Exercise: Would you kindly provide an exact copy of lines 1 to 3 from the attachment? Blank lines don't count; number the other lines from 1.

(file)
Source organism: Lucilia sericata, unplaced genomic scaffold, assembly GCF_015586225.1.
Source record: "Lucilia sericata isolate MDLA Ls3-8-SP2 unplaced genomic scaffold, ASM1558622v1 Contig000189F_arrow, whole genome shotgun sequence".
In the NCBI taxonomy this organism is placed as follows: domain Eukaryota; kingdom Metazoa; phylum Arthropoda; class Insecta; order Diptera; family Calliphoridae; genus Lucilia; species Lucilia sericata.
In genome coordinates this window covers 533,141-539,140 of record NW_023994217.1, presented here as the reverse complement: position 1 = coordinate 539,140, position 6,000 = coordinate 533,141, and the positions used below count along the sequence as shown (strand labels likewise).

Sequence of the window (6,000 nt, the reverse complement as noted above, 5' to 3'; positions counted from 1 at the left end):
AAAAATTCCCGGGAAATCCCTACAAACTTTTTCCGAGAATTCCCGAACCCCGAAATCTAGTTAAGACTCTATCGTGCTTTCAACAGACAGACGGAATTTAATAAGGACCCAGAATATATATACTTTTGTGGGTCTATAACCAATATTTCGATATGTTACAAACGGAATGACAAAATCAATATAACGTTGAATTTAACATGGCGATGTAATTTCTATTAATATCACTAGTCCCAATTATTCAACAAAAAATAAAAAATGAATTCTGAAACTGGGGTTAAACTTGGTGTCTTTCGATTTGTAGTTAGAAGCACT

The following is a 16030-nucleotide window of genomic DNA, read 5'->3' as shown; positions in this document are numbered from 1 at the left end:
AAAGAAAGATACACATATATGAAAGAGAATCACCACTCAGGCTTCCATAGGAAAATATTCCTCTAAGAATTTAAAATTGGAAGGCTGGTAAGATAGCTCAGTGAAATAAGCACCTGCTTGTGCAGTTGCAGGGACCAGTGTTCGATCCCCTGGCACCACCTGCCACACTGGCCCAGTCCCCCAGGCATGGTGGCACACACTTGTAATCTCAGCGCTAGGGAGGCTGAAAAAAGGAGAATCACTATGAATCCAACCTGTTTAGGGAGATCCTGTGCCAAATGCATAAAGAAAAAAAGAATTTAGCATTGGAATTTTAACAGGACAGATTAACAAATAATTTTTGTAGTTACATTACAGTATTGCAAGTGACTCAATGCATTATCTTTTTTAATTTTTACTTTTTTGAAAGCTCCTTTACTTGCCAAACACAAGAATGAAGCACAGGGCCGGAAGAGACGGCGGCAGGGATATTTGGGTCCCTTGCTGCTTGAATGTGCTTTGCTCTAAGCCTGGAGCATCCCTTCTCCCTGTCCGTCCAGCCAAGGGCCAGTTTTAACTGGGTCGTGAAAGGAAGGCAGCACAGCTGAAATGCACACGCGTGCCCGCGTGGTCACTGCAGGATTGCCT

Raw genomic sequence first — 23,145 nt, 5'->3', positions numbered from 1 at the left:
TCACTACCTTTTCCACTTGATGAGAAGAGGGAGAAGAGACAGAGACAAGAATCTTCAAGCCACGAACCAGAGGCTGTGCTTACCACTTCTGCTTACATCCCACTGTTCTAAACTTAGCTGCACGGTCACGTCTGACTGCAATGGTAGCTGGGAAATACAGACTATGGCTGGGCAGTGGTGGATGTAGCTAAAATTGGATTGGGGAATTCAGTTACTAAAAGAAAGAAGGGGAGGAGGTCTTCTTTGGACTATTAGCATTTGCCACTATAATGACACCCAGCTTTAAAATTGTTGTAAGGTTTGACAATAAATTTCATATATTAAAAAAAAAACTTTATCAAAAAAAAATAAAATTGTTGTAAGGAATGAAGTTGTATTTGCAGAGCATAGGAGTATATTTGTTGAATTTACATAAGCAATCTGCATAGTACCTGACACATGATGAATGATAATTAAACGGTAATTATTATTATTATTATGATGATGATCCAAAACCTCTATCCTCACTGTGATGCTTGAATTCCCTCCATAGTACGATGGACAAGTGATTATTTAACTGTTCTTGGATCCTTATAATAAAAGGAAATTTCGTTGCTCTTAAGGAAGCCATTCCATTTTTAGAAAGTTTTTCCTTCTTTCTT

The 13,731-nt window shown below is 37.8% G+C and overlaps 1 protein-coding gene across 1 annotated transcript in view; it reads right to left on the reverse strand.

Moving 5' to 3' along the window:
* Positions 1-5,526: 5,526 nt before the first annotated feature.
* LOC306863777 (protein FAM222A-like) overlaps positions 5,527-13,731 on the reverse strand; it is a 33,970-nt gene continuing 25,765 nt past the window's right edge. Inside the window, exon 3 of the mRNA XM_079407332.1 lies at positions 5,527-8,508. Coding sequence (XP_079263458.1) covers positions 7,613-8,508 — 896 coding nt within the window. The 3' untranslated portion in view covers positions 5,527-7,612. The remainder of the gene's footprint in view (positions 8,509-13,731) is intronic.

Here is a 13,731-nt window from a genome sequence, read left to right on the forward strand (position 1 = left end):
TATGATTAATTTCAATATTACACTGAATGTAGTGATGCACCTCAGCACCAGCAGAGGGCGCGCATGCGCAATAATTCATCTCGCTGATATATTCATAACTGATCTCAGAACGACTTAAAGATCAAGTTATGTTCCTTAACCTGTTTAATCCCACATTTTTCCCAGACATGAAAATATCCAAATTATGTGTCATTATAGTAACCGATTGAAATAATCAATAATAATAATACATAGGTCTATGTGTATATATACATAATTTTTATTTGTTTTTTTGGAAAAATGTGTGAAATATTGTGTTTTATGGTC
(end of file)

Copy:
Source organism: Lucilia sericata, unplaced genomic scaffold, assembly GCF_015586225.1.
Source record: "Lucilia sericata isolate MDLA Ls3-8-SP2 unplaced genomic scaffold, ASM1558622v1 Contig000189F_arrow, whole genome shotgun sequence".
In the NCBI taxonomy this organism is placed as follows: domain Eukaryota; kingdom Metazoa; phylum Arthropoda; class Insecta; order Diptera; family Calliphoridae; genus Lucilia; species Lucilia sericata.